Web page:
HAUL ON THE BOWLINE

Haul the Bowline


This song is a very old example of a working sea-shanty. It’s constant, rythmic verse was to be sung while pulling on the ‘Bowline’, an antiquated sailing rope that dates back to as far as the 1500s. The bowline fell out of use in probably the late sixteenth or early seventeenth century, meaning that ‘Haul on the Bowline’ could be one of the oldest known sea shanties to have survived until now. A. L. Lloyd writes in his Folk Song in England that the shanty may also be so old ‘because the words ‘Hail out the Bollene’ occur – but as a command, not a shanty – in the Compaynt of Scotland (1549)’ but claims that ‘There are no firm grounds for imagining that the shanty rose earlier than the nineteenth century’ and that it is more likely based on the Irish air ‘Savourneen Deelish’. Regardless, It’s catchy, work-paced tune meant that it was sung right up until the final days of sail, though it was applied to other more modern sailing ropes. The pulling of the rope came on the ‘haul’ at the end of each verse.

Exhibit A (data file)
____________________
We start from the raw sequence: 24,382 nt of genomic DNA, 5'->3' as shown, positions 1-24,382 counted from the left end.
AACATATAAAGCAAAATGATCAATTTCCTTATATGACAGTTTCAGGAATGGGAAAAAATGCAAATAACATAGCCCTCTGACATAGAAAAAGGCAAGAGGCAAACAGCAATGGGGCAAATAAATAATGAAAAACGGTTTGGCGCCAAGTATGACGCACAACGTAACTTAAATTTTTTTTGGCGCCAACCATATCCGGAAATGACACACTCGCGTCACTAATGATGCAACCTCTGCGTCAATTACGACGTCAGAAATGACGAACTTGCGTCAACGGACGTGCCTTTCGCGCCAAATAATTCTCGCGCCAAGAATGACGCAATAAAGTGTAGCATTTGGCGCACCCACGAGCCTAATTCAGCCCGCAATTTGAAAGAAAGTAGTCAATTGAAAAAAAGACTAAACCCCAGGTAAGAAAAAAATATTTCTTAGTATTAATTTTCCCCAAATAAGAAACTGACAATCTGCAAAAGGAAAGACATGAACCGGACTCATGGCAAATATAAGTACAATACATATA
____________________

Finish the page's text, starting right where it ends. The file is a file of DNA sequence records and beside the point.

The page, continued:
In A Sailor’s Garland, Masefield writes that the shanty is ‘certainly as old as the reign of Henry VIII’

It should be noted that the ‘Bowline’ was also a form of knot, so it could be said that the song was  applied to ropes tied via the Bowline knot also.

The lyrics to this version by Ewan MacColl and A.L. Lloyd are as follows;
Haul on the bowlin’, the bully ship’s a-rolling,
Haul on the bowlin’, the bowlin’ haul!
Haul on the bowlin’, Kitty is me darlin’,
Haul on the bowlin’, the bowlin’ haul!
Haul on the bowlin’, Kitty comes from Liverpool,
Haul on the bowlin’, the bowlin’ haul!
Haul on the bowlin’, it’s a far cry to payday,
Haul on the bowlin’, the bowlin’ haul!
 
 
 
 
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